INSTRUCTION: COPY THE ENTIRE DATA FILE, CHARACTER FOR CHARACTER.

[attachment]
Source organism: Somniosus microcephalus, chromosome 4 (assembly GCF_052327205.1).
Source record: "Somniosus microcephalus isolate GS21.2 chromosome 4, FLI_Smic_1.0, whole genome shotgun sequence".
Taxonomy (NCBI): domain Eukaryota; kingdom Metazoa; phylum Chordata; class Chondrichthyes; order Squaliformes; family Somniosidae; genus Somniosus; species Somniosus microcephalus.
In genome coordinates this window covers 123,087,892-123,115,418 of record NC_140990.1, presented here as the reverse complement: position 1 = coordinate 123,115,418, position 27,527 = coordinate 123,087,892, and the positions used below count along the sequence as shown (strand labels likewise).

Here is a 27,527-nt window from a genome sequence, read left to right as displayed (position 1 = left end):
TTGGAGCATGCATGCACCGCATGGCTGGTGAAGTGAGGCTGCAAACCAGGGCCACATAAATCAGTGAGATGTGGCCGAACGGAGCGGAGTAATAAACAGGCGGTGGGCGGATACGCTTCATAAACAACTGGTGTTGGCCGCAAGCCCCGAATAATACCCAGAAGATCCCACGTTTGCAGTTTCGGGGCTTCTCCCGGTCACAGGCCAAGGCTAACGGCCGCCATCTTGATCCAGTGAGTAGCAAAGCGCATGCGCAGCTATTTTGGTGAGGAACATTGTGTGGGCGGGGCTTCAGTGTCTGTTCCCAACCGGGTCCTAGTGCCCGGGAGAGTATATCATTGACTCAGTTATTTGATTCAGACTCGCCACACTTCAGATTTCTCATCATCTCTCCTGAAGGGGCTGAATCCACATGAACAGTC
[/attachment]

Source organism: Somniosus microcephalus, chromosome 4 (assembly GCF_052327205.1).
Source record: "Somniosus microcephalus isolate GS21.2 chromosome 4, FLI_Smic_1.0, whole genome shotgun sequence".
Taxonomy (NCBI): domain Eukaryota; kingdom Metazoa; phylum Chordata; class Chondrichthyes; order Squaliformes; family Somniosidae; genus Somniosus; species Somniosus microcephalus.
In genome coordinates this window covers 123,087,892-123,115,418 of record NC_140990.1, presented here as the reverse complement: position 1 = coordinate 123,115,418, position 27,527 = coordinate 123,087,892, and the positions used below count along the sequence as shown (strand labels likewise).

Here is a 27,527-nt window from a genome sequence, read left to right as displayed (position 1 = left end):
TTGGAGCATGCATGCACCGCATGGCTGGTGAAGTGAGGCTGCAAACCAGGGCCACATAAATCAGTGAGATGTGGCCGAACGGAGCGGAGTAATAAACAGGCGGTGGGCGGATACGCTTCATAAACAACTGGTGTTGGCCGCAAGCCCCGAATAATACCCAGAAGATCCCACGTTTGCAGTTTCGGGGCTTCTCCCGGTCACAGGCCAAGGCTAACGGCCGCCATCTTGATCCAGTGAGTAGCAAAGCGCATGCGCAGCTATTTTGGTGAGGAACATTGTGTGGGCGGGGCTTCAGTGTCTGTTCCCAACCGGGTCCTAGTGCCCGGGAGAGTATATCATTGACTCAGTTATTTGATTCAGACTCGCCACACTTCAGATTTCTCATCATCTCTCCTGAAGGGGCTGAATCCACATGAACAGTC